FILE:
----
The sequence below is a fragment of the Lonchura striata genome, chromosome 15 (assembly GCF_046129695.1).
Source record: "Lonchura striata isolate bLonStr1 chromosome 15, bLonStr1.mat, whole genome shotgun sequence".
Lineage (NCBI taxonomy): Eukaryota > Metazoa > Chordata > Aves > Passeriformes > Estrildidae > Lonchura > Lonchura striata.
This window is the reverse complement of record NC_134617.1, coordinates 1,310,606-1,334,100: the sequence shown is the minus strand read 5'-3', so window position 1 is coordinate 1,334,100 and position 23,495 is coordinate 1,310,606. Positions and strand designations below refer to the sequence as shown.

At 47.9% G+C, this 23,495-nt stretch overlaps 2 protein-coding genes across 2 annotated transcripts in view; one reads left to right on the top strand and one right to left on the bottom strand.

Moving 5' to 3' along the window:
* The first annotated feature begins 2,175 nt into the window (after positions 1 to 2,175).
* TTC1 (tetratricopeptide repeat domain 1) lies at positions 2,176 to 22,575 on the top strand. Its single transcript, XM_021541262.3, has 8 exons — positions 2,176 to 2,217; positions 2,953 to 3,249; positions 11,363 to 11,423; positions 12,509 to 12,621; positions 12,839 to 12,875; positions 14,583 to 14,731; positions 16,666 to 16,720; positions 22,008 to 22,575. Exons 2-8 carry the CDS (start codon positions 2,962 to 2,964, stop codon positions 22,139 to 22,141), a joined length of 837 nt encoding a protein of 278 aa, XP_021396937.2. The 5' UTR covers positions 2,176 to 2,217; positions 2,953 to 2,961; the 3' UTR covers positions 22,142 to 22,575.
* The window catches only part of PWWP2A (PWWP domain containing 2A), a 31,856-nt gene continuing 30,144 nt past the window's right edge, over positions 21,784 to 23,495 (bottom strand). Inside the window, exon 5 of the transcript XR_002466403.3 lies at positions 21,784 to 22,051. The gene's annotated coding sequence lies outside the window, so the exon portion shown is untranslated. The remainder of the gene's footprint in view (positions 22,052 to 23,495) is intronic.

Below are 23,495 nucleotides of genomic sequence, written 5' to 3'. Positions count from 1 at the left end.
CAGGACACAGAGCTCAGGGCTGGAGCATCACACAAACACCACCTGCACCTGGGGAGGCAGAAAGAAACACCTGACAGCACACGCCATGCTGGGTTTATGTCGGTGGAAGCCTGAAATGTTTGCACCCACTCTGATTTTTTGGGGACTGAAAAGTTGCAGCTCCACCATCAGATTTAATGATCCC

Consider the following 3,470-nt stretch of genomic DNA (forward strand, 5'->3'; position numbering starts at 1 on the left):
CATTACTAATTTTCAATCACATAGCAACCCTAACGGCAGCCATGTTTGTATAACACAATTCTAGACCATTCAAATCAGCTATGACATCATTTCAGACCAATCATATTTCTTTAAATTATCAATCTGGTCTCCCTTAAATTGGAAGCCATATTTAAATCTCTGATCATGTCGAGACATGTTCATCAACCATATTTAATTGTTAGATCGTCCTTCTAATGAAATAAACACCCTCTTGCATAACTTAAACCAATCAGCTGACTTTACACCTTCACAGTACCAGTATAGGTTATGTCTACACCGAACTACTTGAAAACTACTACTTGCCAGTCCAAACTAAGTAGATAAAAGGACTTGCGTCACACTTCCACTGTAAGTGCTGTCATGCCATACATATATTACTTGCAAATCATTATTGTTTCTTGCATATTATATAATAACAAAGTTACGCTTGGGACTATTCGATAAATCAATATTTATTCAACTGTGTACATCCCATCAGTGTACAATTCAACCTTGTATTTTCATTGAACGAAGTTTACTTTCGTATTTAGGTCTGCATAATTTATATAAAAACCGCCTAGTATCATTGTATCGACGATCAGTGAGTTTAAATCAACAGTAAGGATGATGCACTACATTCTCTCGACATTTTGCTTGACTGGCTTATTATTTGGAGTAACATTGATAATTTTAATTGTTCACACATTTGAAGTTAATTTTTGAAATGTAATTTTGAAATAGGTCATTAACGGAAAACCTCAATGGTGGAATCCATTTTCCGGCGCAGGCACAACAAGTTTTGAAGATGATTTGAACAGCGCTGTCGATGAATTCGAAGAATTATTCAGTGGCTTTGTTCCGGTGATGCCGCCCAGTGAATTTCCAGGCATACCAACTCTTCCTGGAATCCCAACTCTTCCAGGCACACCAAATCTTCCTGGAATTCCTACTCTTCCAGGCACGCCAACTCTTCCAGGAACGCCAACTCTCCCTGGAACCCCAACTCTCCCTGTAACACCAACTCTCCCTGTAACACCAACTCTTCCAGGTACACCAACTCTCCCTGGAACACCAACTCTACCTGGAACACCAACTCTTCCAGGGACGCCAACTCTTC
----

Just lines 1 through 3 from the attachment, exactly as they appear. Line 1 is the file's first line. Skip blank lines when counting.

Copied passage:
The sequence below is a fragment of the Lonchura striata genome, chromosome 15 (assembly GCF_046129695.1).
Source record: "Lonchura striata isolate bLonStr1 chromosome 15, bLonStr1.mat, whole genome shotgun sequence".
Lineage (NCBI taxonomy): Eukaryota > Metazoa > Chordata > Aves > Passeriformes > Estrildidae > Lonchura > Lonchura striata.